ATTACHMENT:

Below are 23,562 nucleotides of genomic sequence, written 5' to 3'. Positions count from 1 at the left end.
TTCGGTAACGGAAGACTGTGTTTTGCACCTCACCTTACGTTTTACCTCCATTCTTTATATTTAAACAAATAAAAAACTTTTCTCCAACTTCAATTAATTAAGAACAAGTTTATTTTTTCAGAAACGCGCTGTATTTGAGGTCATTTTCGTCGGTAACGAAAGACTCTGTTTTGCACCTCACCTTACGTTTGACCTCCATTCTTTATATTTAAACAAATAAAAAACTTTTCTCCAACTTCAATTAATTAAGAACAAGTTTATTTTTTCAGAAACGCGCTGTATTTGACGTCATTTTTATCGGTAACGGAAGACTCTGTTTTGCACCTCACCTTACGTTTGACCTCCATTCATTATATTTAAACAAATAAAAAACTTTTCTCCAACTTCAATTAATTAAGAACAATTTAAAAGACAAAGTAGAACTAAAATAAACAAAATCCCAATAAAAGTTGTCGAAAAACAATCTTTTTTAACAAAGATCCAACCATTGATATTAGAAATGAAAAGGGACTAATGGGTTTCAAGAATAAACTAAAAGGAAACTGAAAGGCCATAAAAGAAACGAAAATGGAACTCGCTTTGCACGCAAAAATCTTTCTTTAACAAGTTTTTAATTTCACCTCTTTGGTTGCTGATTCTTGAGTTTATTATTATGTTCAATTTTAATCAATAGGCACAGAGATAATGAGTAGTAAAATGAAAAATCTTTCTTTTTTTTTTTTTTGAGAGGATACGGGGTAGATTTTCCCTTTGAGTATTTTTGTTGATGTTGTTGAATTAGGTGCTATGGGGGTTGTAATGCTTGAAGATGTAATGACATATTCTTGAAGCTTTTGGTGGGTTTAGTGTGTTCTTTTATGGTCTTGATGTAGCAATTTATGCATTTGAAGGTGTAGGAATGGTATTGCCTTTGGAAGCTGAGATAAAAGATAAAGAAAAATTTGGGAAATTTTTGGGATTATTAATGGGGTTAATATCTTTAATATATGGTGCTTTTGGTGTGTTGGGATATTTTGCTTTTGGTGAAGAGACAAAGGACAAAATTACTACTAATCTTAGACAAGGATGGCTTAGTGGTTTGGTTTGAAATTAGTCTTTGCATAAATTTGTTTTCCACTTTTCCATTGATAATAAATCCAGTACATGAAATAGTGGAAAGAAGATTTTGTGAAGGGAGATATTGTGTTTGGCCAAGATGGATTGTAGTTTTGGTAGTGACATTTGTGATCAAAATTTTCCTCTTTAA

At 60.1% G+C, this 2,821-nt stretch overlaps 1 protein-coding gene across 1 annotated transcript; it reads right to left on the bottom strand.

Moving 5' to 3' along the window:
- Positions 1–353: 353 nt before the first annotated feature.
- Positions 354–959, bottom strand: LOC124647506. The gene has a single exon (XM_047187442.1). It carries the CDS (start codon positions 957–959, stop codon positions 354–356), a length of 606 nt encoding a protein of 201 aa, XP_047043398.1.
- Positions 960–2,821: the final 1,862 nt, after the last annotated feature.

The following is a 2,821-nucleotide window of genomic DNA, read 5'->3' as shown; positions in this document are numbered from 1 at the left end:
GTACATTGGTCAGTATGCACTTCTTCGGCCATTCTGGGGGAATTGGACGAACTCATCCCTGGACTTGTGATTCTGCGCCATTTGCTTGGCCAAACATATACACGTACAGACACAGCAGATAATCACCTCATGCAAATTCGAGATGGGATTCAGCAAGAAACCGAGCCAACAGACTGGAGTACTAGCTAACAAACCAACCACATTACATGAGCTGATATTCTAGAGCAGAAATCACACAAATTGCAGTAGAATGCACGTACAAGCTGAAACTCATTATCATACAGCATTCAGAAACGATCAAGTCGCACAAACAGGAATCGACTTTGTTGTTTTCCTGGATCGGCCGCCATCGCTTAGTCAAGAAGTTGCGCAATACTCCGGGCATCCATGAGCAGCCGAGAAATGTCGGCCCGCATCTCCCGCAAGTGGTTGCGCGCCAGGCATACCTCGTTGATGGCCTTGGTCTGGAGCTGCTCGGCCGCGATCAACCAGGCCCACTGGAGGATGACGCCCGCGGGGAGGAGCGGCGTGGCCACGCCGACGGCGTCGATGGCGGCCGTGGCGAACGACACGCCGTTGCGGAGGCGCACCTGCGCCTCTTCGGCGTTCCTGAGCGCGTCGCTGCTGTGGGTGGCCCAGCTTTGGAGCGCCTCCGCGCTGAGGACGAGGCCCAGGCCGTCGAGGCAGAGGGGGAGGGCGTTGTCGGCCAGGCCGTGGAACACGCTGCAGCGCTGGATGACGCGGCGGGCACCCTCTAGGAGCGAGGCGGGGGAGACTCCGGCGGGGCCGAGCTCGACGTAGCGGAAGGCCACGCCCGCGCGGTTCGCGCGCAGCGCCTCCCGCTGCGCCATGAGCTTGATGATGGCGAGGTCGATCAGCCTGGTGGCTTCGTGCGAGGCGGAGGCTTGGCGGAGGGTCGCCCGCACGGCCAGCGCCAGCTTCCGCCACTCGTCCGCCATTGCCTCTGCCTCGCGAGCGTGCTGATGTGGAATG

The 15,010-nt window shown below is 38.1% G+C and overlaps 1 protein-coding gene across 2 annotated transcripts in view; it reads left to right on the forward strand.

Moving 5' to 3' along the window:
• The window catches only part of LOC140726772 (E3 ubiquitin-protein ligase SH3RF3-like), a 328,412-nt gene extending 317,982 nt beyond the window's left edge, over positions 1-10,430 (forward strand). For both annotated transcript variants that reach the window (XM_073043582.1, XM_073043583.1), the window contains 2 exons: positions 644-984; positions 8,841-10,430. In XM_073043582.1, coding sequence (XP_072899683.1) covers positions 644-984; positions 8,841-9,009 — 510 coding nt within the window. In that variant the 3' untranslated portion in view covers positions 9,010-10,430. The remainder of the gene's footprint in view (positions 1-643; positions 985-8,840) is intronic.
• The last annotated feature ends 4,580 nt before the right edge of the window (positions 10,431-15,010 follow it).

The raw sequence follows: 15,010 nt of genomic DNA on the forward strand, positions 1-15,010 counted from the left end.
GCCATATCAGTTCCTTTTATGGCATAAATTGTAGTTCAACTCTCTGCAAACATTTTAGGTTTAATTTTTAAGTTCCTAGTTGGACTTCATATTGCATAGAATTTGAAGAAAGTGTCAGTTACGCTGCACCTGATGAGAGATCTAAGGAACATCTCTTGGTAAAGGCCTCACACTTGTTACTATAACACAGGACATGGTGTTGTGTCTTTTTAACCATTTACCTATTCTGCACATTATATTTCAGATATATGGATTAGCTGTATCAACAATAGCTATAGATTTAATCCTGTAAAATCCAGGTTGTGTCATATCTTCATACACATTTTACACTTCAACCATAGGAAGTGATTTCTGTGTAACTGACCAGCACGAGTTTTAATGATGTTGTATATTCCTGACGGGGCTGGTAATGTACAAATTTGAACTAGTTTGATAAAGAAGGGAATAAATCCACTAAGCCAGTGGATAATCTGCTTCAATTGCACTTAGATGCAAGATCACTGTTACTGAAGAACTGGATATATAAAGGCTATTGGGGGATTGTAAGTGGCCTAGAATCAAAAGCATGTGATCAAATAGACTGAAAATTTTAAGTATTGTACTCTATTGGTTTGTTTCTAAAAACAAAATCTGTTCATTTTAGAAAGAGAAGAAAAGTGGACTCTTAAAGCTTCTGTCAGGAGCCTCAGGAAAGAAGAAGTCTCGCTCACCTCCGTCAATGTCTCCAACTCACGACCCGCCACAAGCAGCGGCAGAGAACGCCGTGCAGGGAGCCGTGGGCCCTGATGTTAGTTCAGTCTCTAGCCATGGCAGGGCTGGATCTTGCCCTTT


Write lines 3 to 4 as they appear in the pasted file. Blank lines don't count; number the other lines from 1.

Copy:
At 60.1% G+C, this 2,821-nt stretch overlaps 1 protein-coding gene across 1 annotated transcript; it reads right to left on the bottom strand.

Moving 5' to 3' along the window: